“A perverse game of massacre that knows no moments of respite”: arrives at the cinema today with I Wonder Pictures Sanctuary, the film directed by Zachary Wigon, with Margaret Qualley and Christopher Abbott. To introduce us to the film is the director himself Zachary Wigon.
Two actors: Margaret Qualley e Christopher Abbott. Only one location: a room in a luxury hotel. Millions of words: those of the script written by Micah Bloomberg. Infinite nuances: those of the human soul, of role-playing and power games that pass through sex as well as money.
This, in a nutshell, is Sanctuary (Italian subtitle: He makes the game, she makes the rules), the film directed by the young man Zachary Wigon which debuts on May 25 in Italian cinemas with I Wonder Pictures a few months after the Italian preview presentation at the Rome Film Fest 2022where the director accompanied his film and walked the Auditorium red carpet, and where we interviewed him.
Sanctuary: He plays the game. She makes the rules, trailer and plot of the film
Rebecca is a dominatrix, a sex professional and Hal is her client, a very good client. She is in fact part of a rich family whose fortune she is about to inherit and can no longer afford to have a dangerous relationship with a woman who knows her secrets and her perversions. So he decides to see her one last time and tell her that it’s all over between them, but her attempt to cut ties with her could backfire on her. Rebecca is far from okay with it and she will do everything she can to change his mind.
Sanctuary it is one of those films which, due to its characteristics, could have been a play. “I love movies based on plays,” Wigon told us, “but I also really love the visual dynamism in cinema, and I didn’t want Sanctuary to feel like film theater, I wanted it to be stylistically aggressive. I wanted it to look like movie like Who’s Afraid of Virginia Woolf? of Mike Nichols The servant by Joseph Losey.” In short, Wigon was trying to make of Sanctuary “a real film, not an adaptation”. Everything visually had to be “effective but not too exuberant, to support the performances and the material. Many different emotions alternate in the film and if everything works in the script and with the actors you just have to translate those beats in formal language, and try to visually reflect the sense of disorientation they experience”.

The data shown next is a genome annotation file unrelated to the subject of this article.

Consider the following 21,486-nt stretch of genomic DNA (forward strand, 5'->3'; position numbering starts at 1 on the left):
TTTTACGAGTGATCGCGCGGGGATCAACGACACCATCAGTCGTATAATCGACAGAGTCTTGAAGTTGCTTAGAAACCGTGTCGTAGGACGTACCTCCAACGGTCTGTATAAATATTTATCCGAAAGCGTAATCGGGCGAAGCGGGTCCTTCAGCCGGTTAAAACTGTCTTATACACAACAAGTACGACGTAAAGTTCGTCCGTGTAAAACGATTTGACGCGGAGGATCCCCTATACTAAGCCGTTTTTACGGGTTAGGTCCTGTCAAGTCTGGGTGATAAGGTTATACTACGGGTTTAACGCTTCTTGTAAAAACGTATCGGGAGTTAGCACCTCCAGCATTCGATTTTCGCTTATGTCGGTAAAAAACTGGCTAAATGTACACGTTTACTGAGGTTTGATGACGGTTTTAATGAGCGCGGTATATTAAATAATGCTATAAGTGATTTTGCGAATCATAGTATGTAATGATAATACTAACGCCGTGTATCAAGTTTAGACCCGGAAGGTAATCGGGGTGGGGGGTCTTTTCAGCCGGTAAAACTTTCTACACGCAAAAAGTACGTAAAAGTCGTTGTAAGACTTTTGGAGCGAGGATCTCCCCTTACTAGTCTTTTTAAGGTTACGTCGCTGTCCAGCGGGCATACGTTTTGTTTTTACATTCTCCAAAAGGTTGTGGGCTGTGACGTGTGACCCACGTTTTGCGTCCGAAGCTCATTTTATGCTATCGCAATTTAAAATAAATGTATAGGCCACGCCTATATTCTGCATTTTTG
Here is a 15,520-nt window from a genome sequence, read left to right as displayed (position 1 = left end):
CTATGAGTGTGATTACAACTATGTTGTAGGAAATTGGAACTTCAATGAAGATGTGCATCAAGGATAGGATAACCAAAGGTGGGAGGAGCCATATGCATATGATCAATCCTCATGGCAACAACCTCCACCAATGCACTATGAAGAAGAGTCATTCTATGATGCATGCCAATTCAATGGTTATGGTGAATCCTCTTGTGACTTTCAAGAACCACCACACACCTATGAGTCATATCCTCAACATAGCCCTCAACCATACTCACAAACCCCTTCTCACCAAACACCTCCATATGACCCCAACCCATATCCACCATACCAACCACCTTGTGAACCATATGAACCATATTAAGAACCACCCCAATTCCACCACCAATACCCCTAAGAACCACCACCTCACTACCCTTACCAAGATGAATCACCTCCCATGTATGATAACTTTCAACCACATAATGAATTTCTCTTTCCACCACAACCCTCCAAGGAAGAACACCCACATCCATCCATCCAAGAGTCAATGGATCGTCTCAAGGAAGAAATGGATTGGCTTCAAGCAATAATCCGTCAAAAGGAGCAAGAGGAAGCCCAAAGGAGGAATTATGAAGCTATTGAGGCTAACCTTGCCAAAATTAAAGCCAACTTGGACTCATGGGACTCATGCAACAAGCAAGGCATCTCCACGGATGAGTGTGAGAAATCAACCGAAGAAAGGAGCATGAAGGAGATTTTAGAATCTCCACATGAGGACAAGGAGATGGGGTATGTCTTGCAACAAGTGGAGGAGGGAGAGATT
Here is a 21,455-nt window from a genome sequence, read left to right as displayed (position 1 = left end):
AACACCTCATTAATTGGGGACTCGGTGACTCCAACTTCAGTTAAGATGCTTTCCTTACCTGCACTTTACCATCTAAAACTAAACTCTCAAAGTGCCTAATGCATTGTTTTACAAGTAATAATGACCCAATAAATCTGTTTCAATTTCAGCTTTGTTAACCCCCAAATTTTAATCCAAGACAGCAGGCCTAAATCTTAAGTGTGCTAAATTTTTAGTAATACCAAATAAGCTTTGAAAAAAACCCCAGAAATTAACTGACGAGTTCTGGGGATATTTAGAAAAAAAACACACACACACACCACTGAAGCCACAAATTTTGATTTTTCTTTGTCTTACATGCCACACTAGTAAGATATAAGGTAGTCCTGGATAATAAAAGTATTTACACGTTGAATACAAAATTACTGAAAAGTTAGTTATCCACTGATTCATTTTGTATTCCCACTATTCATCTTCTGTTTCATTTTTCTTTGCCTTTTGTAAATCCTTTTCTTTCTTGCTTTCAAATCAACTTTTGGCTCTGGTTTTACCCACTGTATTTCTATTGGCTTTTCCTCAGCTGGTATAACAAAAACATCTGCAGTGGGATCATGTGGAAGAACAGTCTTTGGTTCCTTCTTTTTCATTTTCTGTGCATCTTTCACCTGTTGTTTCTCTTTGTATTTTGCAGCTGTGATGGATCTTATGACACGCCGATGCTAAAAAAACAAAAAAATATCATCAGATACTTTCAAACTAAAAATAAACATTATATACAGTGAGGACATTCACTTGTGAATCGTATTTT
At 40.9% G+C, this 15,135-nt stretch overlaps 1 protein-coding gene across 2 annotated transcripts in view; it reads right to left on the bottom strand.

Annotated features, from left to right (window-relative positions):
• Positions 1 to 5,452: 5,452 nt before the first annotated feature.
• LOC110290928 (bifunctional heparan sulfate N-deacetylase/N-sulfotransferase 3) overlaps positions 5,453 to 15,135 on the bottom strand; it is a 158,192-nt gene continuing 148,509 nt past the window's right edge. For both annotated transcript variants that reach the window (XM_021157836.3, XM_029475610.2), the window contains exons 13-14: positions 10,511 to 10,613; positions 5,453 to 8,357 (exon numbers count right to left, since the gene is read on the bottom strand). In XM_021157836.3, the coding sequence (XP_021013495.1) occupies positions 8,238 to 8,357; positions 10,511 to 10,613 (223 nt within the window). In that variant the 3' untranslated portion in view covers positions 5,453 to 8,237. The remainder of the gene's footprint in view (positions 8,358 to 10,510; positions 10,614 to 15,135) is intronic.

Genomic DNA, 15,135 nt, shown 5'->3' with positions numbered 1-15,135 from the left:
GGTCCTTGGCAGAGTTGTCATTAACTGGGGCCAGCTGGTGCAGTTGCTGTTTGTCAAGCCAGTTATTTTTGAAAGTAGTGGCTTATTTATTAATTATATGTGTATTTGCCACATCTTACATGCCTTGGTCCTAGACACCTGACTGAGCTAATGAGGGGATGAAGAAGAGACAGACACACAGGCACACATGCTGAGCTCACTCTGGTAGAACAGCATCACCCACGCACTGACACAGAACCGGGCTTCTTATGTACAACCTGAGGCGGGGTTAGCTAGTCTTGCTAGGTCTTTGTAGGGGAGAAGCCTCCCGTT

A real challenge, that of Wigon, considering that the whole film is set inside a hotel room and that shooting lasted only 18 days. “We had to make sure we had everything we needed before we went into editing, and to do that we did a great and fundamental previsualization work with a software called Cinetracer. In the end what the cinematographer had to do was mount a lens on the iPhone, and then work according to what we had established”.
Over the course of 97 minutes of Sactuarythe two protagonists continuously reverse their roles, reality and fiction alternate and overlap in what the official materials of the film define “a perverse game of massacre that knows no moments of respite”during which “Rebecca and Hal will find themselves dangerously entangled in the last attempt to seize power and gain control of the opponent”.
“For me the spectrum of behavior of the characters was interesting, their psychology and what the film slowly reveals”Wigon explained. “I wanted to build a story that shows the reality of human behavior, that goes deep from this point of view without stopping at appearances”.
In particular, two things were very interesting to Wigon: “On the one hand there is Hal, who feels disgusted with himself, and I found it stimulating to explore the conflict he feels when faced with something that causes him pleasure and shame at the same time; on the other there is Rebecca, who loves the game, she loves playing a role but above all she loves power, so go and see how this power could be taken away from her. A power that”, added the director, “she has in the space of the scenarios, but that in reality he possesses because of the capital”.
Obviously, in a film of this kind, the support of the actors was fundamental. “Margaret looks like an electric guitar”, said Wigon, “he can do different effects and he can change styles very quickly; Christopher knows how to suggest many different emotions that are inside him while on the outside he shows only oneand different from those. We didn’t rehearse much”, concluded Wigon, “I like to discover things on set during filming, I think it’s nice that an actor feels like he’s jumping into the void when they’re about to shoot”.
Sanctuary: a scene from the film Zachary Wigon, in cinemas from 25 May